Scene Files / other features, worth it?
OK, this might p*ss some of you off...I don't really know.
Shooting w/ the 2700, mostly local car commercials, so far ALL broadcasting in SD still.
Disclaimer 1: I have very little knowledge of using such a high end camera (it's not mine).
Disclaimer 2: Yes I realize I'm completely spoiled and naive, and local SD car commercials don't need a Varicam, but hey, it's what it is...
Disc 3: The camera is basically right out of the box, hardly adjusted at all.
So: For 6 months, been shooting on this thing and never even touched scene files, or 98% of the rest of the camera's capabilities. I'm wondering if, for what I'm doing, it's really worth it for me to experiment and spend a lot of time figuring out scene files and different looks, as in, can it really improve the image THAT much, when the final picture is ending up on local channels in SD.
All I really do now is import the files into Final Cut, adjust color/brightness a bit, and that's about it.
Yes I know it would be worth it in the long run, yes I know the camera can work miracles, yes I will hopefully move into a more full time role w/ the owner of the camera (my employer) and have time to do those things...but right now I'm just a contractor who comes in, uses their gear, edits the spots at a thousand miles an hour, and gets ready for the next shoot. It's a sweet deal, but I know that the 2700 (scene files and all) offers so much more than I know.
But w/ my current work, should I even bother. ?
I love the Cow btw, and thanks to everyone who makes our lives easier...
Well I guess it comes down to who, including yourself cares. If you think you might gain higher end clients by taking the time to learn the full capabilities of your camera and maximize its potential or perhaps take more personal satisfaction in your work, then by all means invest the time and read your manual and learn it. If you think it's a waste at the level that you're working at, then sure why bother?
If you're asking- is it in general worth mastering the tools you make a living with- I don't think you'll find a true professional in *any* profession who wouldn't say yes...
Unlock the secrets of 24p, HD and Final Cut Studio with Call Box Training. Featuring the Canon 5D Mark II and 7D.
Have you ever watched you footage and said; "I wish the highlights weren't blown out" or I have to adjust the overall color on every shot"?
Then, yeah, it might be worth it to learn the camera. I love taking my footage to an edit house and the editor NOT have to adjust anything. Saves time and money, not mention, the footage just looks better on air with out blown-out highlights etc.
Thanks to both of you guys...
Noah - Definitely. I always want to get better and expand my own skills. Pertaining to this post, I guess I was asking more short term, specifically relating to SD broadcast TV, and whether or not the SD broadcast is gonna take my image, whether it's amazing or just ok, and make it all look about the same...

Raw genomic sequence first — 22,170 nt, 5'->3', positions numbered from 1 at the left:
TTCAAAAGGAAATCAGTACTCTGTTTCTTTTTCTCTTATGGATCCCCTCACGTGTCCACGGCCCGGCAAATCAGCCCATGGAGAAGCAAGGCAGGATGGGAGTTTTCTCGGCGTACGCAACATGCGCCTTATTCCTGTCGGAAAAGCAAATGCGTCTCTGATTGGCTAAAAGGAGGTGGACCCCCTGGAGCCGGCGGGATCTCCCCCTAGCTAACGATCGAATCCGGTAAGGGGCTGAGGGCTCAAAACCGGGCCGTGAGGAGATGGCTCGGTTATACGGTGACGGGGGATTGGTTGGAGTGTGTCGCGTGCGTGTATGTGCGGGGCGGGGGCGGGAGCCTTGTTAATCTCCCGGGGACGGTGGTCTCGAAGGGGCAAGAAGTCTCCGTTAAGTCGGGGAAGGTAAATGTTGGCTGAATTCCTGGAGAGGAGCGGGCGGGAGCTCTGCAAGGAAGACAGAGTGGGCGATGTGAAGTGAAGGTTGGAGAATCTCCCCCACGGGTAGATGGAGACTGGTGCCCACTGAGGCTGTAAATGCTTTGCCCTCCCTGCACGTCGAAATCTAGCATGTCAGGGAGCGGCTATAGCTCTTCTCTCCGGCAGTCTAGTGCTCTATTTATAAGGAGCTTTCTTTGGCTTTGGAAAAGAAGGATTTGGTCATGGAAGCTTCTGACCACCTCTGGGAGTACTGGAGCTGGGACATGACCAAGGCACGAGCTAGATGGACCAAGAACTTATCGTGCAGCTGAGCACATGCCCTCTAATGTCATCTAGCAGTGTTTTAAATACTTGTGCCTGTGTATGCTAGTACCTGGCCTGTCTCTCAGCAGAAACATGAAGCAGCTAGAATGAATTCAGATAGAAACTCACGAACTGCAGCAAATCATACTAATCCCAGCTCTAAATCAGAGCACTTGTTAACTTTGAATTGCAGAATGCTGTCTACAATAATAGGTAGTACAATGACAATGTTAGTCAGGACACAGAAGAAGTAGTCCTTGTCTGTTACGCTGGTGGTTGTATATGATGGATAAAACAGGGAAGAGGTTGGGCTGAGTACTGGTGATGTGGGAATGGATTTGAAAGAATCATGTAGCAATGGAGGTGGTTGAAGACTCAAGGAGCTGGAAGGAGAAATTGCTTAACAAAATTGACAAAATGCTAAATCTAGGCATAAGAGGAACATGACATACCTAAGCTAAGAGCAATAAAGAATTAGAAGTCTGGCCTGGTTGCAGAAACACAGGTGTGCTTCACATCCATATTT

Ernie - I edit the footage myself, so I've learned what adjustments to make in the edit room BEFORE I send the spots off to the stations, so that they look OKAY on air. But the thing is, I know what all the other local guys are shooting with, and I watch their spots right after mine on the local channels, and they all just kind of look about the same. Ours look a little bit better, but not as much as I hoped.
Panasonic 2/3" cameras are optimized for Asian skin tones out of the box. They will be deficient in green. You might consider downloading Panasonic's "DigiNeg" scene file for a closer REC 709 rendition. At least you would have something to compare to. "Vivid" might be worth looking at as well. These scene files are starting points, you can customize to suit, if comfortable.
The 2700 offers many gamma options, the most well known being Film-Rec, which will be very useful for high contrast scenes or Filmlike 1, 2, or 3, as well as DRS 1, 2 or 3 can help in high contrast as well. The latter will boost mid-blacks, potentially requiring less grading in post. All will look flat and a bit de-saturated compared to HD gamma, which might work fine for controlled light. Some of the low end Panasonic cameras have an SD gamma setting, but not the high end models.
Gamma would be an easy place to start comparing, maybe do some test recordings of an actual scene using different gamma settings. Know that if you use the film type gammas, you will probably want to do more grading and color correction(at least saturation) in post--especially Film-Rec at an aggressive dynamic range such as 600% or even Filmlike 3, which compress mids, mid-blacks to gain more highlights.
Of course, the 2700 also offers simple controls like chroma, much easier to use than matrix or color correction circuits in the camera(although the Panasonic scene files will make use of these).
If shooting bright primary color cars, you need to be careful about keeping the colors legal, so any liberal tweaking of chroma or matrix should be done carefully with a vectorscope.
The HPX2700 is a very powerful camera and can provide amazing results, especially if you're looking for a more subtle, natural image vs. the HD news and sports look. But you can get yourself in trouble as well--that's why I believe the Panasonic scene files are a good way to preview what's possible.
Shooting Star Video
Thanks so much Jeff. That's a lot for me to chew on!
You guys are awesome!